Western Digital has refreshed their WDTV Live line today and the new 1080p streamer ($100) features two notable upgrades over its WDTV Live Plus predecessor. First, WD has integrated 802.11n wireless capabilities – finally putting that competitive disadvantage to bed. Second, it inherits the richer UI as found on its big brother – the 1TB WDTV Live Hub (~$200). This iteration of the WDTV Live is bundled with the Hub’s somewhat larger remote that includes a numeric keypad. It’s not the most attractive thing, but it gets the job done on anything other than text entry and is certainly more practical than the minimalistic AppleTV remote. Also, on the hardware front, the new unit follows the industry trend of dropping component output. Regardless, the WDTV Live comes better equipped in the connectivity department than aTV or the Roku 2. The WDTV Live shares the same footprint as the prior generation model but it’s shorter and sleeker with enough heft that your HDMI cable won’t pull it off the TV stand (as it might a diminutive Roku 2).
Of course, what sets the WDTV line apart from many other small, inexpensive media players is its broad support for local media — both in terms of file type or codec and location (USB, NAS, DLNA, etc). I hardwired a USB drive and the WDTV Live quickly indexed the files by format and had no problem with two MKVs as shown below.
WDTV Live features a solid stable of online streaming apps (below left), not to mention the ability to add RSS feeds. As you might expect, the requisite Netflix experience is present — familiar and well done, including support for 1080p, 5.1 audio, and closed captions. Unlike Roku’s solution, Western Digital provides YouTube access… and it’s much more responsive than TiVo’s similar YouTube “lean back” update. Your video on demand needs will be met by Blockbuster or CinemaNow, both of which I find inferior to iTunes, Vudu, or Amazon VOD. But, it’s probably sufficient for most. For audio, heavyweight Pandora is present and Western Digital is pleased to introduce Spotify today — streaming for the first time on US STB hardware.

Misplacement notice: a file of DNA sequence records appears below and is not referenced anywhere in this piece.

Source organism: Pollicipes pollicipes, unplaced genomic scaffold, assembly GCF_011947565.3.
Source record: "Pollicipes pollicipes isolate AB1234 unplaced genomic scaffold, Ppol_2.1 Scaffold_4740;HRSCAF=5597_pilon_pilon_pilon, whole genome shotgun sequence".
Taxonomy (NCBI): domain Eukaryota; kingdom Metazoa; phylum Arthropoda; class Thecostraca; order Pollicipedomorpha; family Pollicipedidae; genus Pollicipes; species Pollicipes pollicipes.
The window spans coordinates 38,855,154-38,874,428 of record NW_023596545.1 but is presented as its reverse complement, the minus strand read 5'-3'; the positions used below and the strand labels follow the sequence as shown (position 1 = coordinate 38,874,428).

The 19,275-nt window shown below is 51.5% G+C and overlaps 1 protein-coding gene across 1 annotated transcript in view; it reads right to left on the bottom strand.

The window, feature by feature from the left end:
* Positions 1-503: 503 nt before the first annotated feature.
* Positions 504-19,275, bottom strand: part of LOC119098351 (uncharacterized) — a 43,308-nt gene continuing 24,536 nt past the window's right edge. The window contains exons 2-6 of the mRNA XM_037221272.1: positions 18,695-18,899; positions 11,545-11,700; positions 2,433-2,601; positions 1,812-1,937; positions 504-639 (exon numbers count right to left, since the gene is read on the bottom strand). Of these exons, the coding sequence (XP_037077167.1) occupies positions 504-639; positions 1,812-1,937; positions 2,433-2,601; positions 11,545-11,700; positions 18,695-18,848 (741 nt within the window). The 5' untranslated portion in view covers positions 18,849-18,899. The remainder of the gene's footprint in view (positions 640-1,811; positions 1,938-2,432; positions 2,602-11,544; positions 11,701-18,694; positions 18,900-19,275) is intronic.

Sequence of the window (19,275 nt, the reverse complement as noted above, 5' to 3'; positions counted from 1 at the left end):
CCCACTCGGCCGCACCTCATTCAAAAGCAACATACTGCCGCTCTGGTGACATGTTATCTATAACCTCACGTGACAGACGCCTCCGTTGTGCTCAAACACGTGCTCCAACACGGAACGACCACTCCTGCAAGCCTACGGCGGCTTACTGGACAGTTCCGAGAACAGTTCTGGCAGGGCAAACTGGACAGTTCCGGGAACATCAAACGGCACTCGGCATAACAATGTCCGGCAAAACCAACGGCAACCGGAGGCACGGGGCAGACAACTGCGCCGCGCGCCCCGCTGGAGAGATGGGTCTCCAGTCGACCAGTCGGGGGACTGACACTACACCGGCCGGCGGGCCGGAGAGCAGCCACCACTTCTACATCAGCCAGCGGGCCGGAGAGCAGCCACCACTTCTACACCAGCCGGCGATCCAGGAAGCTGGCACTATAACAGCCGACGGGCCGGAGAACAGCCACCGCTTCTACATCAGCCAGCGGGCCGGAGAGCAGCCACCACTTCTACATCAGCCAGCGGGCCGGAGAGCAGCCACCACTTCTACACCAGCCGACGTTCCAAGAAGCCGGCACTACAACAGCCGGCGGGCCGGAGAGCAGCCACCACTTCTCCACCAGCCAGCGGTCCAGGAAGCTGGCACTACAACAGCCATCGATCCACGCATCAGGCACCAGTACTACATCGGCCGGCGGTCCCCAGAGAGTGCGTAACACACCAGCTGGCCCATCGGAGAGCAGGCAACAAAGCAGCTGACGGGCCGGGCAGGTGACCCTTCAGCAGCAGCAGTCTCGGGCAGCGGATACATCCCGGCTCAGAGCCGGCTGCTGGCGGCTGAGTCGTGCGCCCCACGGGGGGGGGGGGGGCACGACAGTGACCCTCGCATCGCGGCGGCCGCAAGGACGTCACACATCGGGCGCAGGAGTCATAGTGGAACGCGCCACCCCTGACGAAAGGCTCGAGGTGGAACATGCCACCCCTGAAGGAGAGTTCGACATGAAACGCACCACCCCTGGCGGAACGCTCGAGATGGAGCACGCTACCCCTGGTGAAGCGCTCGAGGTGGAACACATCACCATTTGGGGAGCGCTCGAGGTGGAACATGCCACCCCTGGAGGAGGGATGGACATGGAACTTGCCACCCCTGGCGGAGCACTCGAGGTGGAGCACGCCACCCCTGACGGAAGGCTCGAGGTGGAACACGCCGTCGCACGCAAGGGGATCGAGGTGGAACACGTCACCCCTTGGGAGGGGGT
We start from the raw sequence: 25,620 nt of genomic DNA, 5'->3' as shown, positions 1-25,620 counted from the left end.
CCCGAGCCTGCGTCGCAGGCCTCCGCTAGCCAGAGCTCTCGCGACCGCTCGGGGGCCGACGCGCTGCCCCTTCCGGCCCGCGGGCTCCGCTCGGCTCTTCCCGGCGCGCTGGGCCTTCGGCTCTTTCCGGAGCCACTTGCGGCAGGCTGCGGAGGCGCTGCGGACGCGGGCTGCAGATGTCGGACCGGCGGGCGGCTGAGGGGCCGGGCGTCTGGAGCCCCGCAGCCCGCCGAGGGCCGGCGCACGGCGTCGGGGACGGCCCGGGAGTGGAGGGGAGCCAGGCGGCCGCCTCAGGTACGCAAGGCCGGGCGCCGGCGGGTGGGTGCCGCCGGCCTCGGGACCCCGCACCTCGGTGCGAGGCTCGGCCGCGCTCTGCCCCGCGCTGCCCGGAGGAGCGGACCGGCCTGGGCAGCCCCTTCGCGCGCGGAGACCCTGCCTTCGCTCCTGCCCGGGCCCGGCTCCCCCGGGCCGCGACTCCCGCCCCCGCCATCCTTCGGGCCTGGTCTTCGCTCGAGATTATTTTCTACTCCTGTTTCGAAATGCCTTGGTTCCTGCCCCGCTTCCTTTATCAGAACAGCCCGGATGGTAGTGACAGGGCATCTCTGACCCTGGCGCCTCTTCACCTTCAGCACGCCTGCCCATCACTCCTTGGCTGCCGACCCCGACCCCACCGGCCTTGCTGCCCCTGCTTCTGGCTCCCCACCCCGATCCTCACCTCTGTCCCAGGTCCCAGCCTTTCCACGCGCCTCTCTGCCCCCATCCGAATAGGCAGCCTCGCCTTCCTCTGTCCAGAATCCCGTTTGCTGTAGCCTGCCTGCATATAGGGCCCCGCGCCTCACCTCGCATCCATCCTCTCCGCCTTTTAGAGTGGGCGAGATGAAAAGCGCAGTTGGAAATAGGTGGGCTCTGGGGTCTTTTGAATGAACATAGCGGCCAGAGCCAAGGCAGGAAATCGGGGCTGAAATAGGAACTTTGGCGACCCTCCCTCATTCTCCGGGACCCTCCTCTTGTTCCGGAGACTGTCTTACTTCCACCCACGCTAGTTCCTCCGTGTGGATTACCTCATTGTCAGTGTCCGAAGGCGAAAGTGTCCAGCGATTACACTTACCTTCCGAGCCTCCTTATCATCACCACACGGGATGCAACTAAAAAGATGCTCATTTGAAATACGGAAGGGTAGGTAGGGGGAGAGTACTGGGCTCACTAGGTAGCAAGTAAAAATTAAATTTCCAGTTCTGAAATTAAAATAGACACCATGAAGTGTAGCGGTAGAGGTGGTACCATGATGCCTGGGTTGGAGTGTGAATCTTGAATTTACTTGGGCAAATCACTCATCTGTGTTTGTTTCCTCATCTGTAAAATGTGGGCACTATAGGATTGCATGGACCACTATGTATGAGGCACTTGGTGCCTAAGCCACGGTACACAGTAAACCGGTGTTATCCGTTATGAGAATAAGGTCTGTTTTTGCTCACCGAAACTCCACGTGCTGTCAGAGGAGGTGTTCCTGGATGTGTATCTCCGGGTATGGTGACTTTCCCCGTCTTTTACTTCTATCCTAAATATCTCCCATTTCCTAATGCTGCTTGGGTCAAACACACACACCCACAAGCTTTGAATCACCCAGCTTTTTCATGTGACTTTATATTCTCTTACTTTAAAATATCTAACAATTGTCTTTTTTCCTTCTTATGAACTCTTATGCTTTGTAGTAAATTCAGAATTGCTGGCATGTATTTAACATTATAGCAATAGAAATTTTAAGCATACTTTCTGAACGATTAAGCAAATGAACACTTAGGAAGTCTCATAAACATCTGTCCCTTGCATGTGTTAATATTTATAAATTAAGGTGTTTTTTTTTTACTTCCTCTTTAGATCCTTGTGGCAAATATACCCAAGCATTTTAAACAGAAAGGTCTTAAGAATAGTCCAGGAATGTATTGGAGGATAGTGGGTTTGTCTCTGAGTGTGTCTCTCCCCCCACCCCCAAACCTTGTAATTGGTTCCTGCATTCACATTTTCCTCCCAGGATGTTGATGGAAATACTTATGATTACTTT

Roku’s made a pretty big deal about bringing casual gaming to their platform (along with a motion-a controlled remote). Yet, I remain unconvinced that this feature alone will move many boxes. Granted my sample size is pretty small, with a niece (10) and nephew (4) who get their gaming fix via the iPhone and Xbox Kinect. However, if casual gaming if your (or your kids) thing, Western Digital has checked this box by offering about 10 free titles including sudoku and poker.
If you’re in the market for a new digital media device, there’s more competition than ever these days with a lot of options to sort through. For those merely looking to stream Netflix and maybe land a few other bonus channels on the cheap, I’d suggest the Roku 2 HD for a mere 60 bucks. While those tightly affiliated with Cupertino and the iTunes ecosystem will find AppleTV ($99) is the way to go. But the WDTV Live retains its crown as the most well rounded of of the sub-$150 boxes given those local playback capabilities (suitable for the more geeky) in addition to online streaming apps.